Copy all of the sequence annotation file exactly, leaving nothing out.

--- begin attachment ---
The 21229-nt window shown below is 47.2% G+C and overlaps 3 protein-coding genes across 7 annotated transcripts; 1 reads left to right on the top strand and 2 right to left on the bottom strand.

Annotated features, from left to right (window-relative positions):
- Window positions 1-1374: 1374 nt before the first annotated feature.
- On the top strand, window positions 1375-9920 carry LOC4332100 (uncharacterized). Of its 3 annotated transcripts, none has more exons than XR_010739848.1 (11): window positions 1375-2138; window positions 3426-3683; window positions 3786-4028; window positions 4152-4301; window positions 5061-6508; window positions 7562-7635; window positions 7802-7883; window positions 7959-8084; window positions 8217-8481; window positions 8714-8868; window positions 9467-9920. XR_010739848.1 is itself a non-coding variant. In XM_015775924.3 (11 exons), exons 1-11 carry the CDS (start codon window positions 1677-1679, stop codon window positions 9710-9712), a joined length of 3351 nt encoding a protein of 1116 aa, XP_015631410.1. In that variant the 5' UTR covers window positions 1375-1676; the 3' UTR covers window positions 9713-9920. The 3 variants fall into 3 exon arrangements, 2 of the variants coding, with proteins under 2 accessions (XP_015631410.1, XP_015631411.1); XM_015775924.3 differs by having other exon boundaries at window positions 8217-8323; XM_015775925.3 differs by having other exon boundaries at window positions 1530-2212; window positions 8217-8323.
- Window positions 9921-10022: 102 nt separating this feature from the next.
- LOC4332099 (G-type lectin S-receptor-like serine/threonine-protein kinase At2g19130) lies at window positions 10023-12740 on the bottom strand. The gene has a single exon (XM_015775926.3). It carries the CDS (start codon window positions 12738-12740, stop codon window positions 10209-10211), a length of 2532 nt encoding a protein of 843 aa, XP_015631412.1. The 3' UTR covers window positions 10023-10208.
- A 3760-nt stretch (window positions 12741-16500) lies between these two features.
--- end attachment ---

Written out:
The 21229-nt window shown below is 47.2% G+C and overlaps 3 protein-coding genes across 7 annotated transcripts; 1 reads left to right on the top strand and 2 right to left on the bottom strand.

Annotated features, from left to right (window-relative positions):
- Window positions 1-1374: 1374 nt before the first annotated feature.
- On the top strand, window positions 1375-9920 carry LOC4332100 (uncharacterized). Of its 3 annotated transcripts, none has more exons than XR_010739848.1 (11): window positions 1375-2138; window positions 3426-3683; window positions 3786-4028; window positions 4152-4301; window positions 5061-6508; window positions 7562-7635; window positions 7802-7883; window positions 7959-8084; window positions 8217-8481; window positions 8714-8868; window positions 9467-9920. XR_010739848.1 is itself a non-coding variant. In XM_015775924.3 (11 exons), exons 1-11 carry the CDS (start codon window positions 1677-1679, stop codon window positions 9710-9712), a joined length of 3351 nt encoding a protein of 1116 aa, XP_015631410.1. In that variant the 5' UTR covers window positions 1375-1676; the 3' UTR covers window positions 9713-9920. The 3 variants fall into 3 exon arrangements, 2 of the variants coding, with proteins under 2 accessions (XP_015631410.1, XP_015631411.1); XM_015775924.3 differs by having other exon boundaries at window positions 8217-8323; XM_015775925.3 differs by having other exon boundaries at window positions 1530-2212; window positions 8217-8323.
- Window positions 9921-10022: 102 nt separating this feature from the next.
- LOC4332099 (G-type lectin S-receptor-like serine/threonine-protein kinase At2g19130) lies at window positions 10023-12740 on the bottom strand. The gene has a single exon (XM_015775926.3). It carries the CDS (start codon window positions 12738-12740, stop codon window positions 10209-10211), a length of 2532 nt encoding a protein of 843 aa, XP_015631412.1. The 3' UTR covers window positions 10023-10208.
- A 3760-nt stretch (window positions 12741-16500) lies between these two features.